Friendships can and should be preserved and encouraged for people with Alzheimer’s.
By Winnie Yu
When Carol Bradley Bursack’s father developed dementia, friends and former colleagues slowly stopped visiting. The loss of the friendships saddened her father, a former supervisor in the local sanitation department, who had been popular and well liked by his staff.
“I ran into a couple of the men who worked under him throughout the years and they’d get teary talking about Dad,” recalls Bursack, author of Minding Our Elders: Caregivers Share Their Personal Stories. “They couldn’t take seeing him like that. He and Mom also had a nice circle of friends. Toward the end, only one couple came to visit. I never blamed them. But I knew how much it would have meant to Dad had they visited.”
The Need for Friends
It’s not uncommon for the onset of dementia to result in the loss of long-time friendships. Conversations that once flowed easily can become confused and disjointed. Shared activities become increasingly difficult, and spending time with someone who doesn’t recognize you can be sad. But like anyone else, people with Alzheimer’s need friends and social contacts in general. Interacting with others helps people with dementia feel connected, and lets them know they still matter.
“Human beings are essentially social and this is true regardless of age or cognitive status,” said Susan McFadden, Ph.D., co-author of Aging Together: Dementia, Friendship, and Flourishing Communities. McFadden points out that all people need mutual relationships of trust and caring. It’s important for physical, mental and spiritual well-being. “Unfortunately, when some people receive the diagnosis of dementia, their friends sometimes retreat, whether out of fear or uncertainty, and have difficulty knowing how to remain in a relationship with an individual who may no longer remember the story of the friendship.”
Caregivers can help keep friendships intact by nurturing these relationships and letting friends know how much they’re needed. Sustaining these friendships begins with identifying the people who are most likely to commit to the friendship. “They may be new friends or long-time friends, but they share an attitude of compassion and caring along with the willingness to learn new ways to relate to a friend,” Bursack says.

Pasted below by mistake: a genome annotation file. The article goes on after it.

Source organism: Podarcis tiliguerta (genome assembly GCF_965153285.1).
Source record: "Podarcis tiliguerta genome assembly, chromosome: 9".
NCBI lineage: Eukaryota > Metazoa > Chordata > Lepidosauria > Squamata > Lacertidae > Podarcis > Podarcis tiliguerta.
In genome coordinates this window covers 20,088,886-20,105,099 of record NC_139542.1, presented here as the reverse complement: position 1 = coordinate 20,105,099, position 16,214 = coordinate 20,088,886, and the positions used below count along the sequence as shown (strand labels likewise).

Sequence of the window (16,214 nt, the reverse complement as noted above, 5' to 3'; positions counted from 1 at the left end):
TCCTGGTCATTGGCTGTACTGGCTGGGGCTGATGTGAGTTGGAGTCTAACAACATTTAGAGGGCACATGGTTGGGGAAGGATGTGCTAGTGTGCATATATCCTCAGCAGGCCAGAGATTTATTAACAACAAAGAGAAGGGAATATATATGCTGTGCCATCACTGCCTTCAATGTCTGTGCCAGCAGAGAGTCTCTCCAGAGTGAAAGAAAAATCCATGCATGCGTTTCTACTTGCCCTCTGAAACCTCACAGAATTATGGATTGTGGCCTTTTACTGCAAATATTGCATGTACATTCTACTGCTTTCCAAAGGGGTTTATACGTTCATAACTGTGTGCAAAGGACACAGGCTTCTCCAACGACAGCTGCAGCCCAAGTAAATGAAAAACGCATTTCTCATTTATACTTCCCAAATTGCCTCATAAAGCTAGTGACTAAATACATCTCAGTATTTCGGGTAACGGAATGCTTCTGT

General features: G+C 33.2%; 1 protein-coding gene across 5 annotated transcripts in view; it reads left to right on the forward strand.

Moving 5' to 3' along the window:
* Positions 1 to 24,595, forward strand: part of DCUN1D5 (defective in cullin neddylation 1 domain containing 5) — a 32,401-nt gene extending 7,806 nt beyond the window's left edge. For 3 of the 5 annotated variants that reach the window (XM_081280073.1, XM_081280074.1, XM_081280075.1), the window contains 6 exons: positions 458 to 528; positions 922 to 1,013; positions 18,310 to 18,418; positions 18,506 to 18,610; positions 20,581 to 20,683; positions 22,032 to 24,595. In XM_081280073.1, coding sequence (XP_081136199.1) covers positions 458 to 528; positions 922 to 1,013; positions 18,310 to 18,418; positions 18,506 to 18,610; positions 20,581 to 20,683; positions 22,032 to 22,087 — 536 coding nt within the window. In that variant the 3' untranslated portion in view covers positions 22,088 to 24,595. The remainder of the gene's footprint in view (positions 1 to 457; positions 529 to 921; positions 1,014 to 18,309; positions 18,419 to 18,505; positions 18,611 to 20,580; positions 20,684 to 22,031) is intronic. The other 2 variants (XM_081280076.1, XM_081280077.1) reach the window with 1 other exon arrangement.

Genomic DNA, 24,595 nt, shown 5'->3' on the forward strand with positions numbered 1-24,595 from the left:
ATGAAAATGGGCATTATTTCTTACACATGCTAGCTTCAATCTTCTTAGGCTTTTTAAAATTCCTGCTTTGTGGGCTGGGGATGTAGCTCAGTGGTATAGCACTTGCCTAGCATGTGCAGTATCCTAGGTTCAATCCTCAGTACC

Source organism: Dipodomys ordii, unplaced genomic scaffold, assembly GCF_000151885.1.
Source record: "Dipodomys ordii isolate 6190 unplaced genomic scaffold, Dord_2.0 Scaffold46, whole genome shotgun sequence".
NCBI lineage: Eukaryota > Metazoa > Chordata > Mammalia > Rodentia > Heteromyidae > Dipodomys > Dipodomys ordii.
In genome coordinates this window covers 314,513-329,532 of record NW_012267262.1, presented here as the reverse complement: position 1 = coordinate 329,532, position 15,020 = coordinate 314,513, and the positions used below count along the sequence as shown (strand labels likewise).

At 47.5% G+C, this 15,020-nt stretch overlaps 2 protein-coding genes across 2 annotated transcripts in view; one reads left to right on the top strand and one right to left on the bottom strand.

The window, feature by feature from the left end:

Here are some ways caregivers can help prepare friends of those with Alzheimer’s:
Provide your loved one’s friends with some basic information about Alzheimer’s.
McFadden encourages friends to understand that dementia is a progressive condition and that they will need to be flexible in relating to the person as changes occur. In the early stages, for instance, the changes are often not obvious. But as time passes, the person’s personality and behaviors will change, and it may be more challenging to do simple tasks. Over time, they may also lose language skills that can make communication more difficult.
Coach friends on how to communicate.
Explain the importance of validating what the person with the disease says, and do your best to let the person with Alzheimer’s lead the conversation. Suggest that friends bring photos from the past or tell stories. But don’t ask the person with Alzheimer’s to recall an event or argue with him about facts. Many people with Alzheimer’s can’t recall details and facts, and may struggle to remember an event, which will cause frustration and anxiety for them, and further exacerbate social withdrawal.
Also, encourage visitors to announce themselves when they come into the room. Don’t assume that the person with Alzheimer’s will always recognize them. Make sure friends understand that even if the person with dementia doesn’t immediately recognize them, their presence is still valuable.
Urge them to keep the conversation lighthearted and in the moment.
Avoid asking for information that people with Alzheimer’s can no longer recall, such as what they had for breakfast or whether they remember an event from the past. Instead, try talking about something in the here and now, such as the weather or an activity you’re doing during the visit. Look for humor whenever possible.
McFadden says many people wonder what to talk about with a friend who no can longer engage in a coherent, linear conversation. Once this change is accepted, there can be marvelous, imaginative conversations that give joy to both parties. She recommends the TimeSlips Creativity Journal (www.attainmentcompany.com/timeslips-creativity-journal) as a great resource to help friends have these kinds of conversations.
Remind visitors that it’s their presence that counts, not the quality of the conversation or the duration of the visit.
Urge them not to get upset if their friend or family member forgets about a recent get-together. Remind them that the visit was enjoyed while it happened. Perhaps most important, Bursack says, is to “reassure visitors that it’s not their fault if the person they are visiting reacts negatively to them or to something that they say.” Try to keep in mind that it’s the disease responding, not the person, she says.
Find new ways for friends to relate to your loved one.
Let friends know that people with dementia still need visitors, even if they sleep much of the time. “It doesn’t have to be hard,” Bursack says. “Touch them. Speak in a loving voice. Spend some time watching TV together. Remember that this could be you and do what you’d want done for you.”
Say thank you.
Be sure to express your gratitude for those friends who do stick around. It’s not easy to watch a friend change and develop dementia. Those who do are true friends who deserve your appreciation.